Christy Funsch’s teaching career has taken her from New York City to the Bay Area to Portugal, with a stint in a punk band in between. But this fall—fresh off a Fulbright in Portugal at the Instituto Politécnico de Lisboa, School of Dance (ESD), teaching and researching empathetic embodiment through somatic dance training—Funsch’s teaching has taken her to an entirely new location: Zoom. A visiting professor at Slippery Rock University for the 2020–21 academic year, Funsch is adapting her eclectic, boundary-pushing approach to her virtual classes.
Originally from central New York State, Funsch spent 20 years performing in the Bay Area, where she also started her own company, Funsch Dance Experience. “My choreographic work from that time is in the dance-theater experiential, fantasy realm of performance,” she says. “I also started blending genres and a lot of urban styles found their way into my choreography.”
During that time, Funsch took short-term adjunct teaching assignments at various universities. In the classroom, Funsch describes herself as cautious with the power she holds. “I advocate for an inquisitive approach to the physical body,” she says. “I promote students’ inner teachers. I don’t have all of the answers and I don’t pretend to.”
Robbie Sweeny, courtesy Funsch
This spring, after returning from her Fulbright in Portugal, she was already in the interview process for the position at Slippery Rock when the pandemic arrived. “The campus visit had to happen through Zoom in my sublet in Astoria,” she says. “As part of the interview, they asked me to demonstrate some movement exercises in my living room in lieu of teaching a class. It was a really funny experience showing them a traveling phrase in such a small space.” (And good preparation for both the fall and spring semesters at Slippery Rock, which are online.)
Dance Teacher talked to Funsch about how she’s teaching virtually, the dance content she’s devouring right now and the teaching tools she can’t live without.
Her favorite warm-up:
Funsch likes to start class by having her students bow (in non-COVID times, she had them bow in a circle.) “We see each other and touch the earth in some way to honor the space and our dance ancestors who have moved there before us,” she says. “We honor the ancestry of the people who have been in this land before us, and add our own personal intentions for our own families and ancestors. Then, we do a five-minute improv to burn through the residue of what has happened prior to being in class.”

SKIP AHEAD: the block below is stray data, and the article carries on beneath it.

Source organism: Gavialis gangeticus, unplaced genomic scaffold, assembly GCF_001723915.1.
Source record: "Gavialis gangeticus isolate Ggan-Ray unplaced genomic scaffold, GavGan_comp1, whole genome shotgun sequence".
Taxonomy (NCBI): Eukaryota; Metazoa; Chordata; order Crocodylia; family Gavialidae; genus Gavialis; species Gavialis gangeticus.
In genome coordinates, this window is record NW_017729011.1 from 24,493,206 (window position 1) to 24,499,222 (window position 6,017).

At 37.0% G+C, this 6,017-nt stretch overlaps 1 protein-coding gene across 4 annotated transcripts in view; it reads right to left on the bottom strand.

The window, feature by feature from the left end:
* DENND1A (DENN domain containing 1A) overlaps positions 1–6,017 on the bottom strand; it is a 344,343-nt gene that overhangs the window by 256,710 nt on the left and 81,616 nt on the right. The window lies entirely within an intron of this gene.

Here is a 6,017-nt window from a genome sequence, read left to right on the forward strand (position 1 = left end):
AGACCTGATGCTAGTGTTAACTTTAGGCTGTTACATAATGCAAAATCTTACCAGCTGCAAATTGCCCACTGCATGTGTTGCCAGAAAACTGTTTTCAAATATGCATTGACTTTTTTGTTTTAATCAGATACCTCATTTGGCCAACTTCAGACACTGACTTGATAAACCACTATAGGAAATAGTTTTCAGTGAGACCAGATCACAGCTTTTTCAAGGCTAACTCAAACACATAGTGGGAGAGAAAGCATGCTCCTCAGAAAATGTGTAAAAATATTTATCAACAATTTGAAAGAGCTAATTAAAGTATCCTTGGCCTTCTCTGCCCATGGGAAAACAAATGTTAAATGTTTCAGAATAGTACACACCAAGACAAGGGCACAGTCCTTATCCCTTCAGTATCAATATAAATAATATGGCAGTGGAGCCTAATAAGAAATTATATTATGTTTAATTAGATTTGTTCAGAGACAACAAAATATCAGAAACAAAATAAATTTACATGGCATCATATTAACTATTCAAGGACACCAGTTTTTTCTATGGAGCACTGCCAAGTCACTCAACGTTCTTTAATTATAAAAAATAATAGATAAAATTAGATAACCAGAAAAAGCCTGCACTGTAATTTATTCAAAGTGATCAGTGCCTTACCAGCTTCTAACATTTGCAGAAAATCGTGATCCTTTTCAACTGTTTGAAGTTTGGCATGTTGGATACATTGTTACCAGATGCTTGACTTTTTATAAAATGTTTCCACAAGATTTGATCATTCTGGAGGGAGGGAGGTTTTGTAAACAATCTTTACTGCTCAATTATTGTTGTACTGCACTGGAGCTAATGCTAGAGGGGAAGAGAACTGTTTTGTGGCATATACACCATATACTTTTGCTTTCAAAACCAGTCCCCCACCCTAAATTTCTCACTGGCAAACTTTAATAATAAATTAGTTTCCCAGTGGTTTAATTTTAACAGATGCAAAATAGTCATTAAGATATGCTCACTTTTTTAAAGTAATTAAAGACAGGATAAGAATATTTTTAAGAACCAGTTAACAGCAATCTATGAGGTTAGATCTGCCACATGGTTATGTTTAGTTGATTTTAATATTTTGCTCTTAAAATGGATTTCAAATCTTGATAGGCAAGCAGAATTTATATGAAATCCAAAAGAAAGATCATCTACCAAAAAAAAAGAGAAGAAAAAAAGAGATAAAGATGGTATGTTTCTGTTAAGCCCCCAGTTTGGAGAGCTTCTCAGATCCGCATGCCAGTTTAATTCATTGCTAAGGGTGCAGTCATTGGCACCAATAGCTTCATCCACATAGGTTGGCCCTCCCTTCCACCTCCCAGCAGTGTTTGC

For her own teaching warm-up, Funsch likes to “noodle around with my version of Bartenieff Fundamentals to recruit full-body connectivity and to scan my inner state for potentially relevant talking points.”
Must-have teaching attire:
“Joe Boxer sweatpants from the kids’ section—they are inexpensive and durable!”
Go-to teaching tool:
“Paper and pen for free-writing and processing of the moved experience.” Funsch finishes her classes with stretch and recovery, during which she asks dancers to write and reflect on class.
How she typically structures class:
Funsch has what she calls a “somatic idea” for each class. For example, “How the rotary function in the scapula can support access to a fuller kinesphere.” She introduces this concept for the class to explore as a part of their improvisation practice. “Then we come into some movement forms, like folding at major joints, back articulations and foot articulations,” she says. “From there, we do some center-floor work—folding, falling, and finding an interface between the back and the floor.” Then, Funsch introduces some repertoire and pairs her dancers up so they can observe and coach one another. “Toward the end of class we do a version of the material where the vocab is stripped away and it becomes more about improvising the ideas of the vocabulary,” she says.
“Recent books by Barbara Dilley and anything by Deborah Hay; John Cage’s Silence; interviews with Tere O’Connor; antiracism resources; Susan Sontag; Jill Randall’s Life as a Modern Dancer blog; the Center for Performance Research reading groups; Melanie George’s interviews and jazz scholarship.”
Her approach to virtual class:
“I’ve redesigned vocabularies to devour kinesphere space more than general space,” she says. She’s embraced voice-led improvisation that’s conducive to Zoom, and incorporates filmed material of her moving in nature into class.
“Film noir—except I’m not guilty about it!” Funsch especially likes Le Doulos, Elevator to the Gallows and Laura.
What she never leaves home without:
“A love letter from long ago”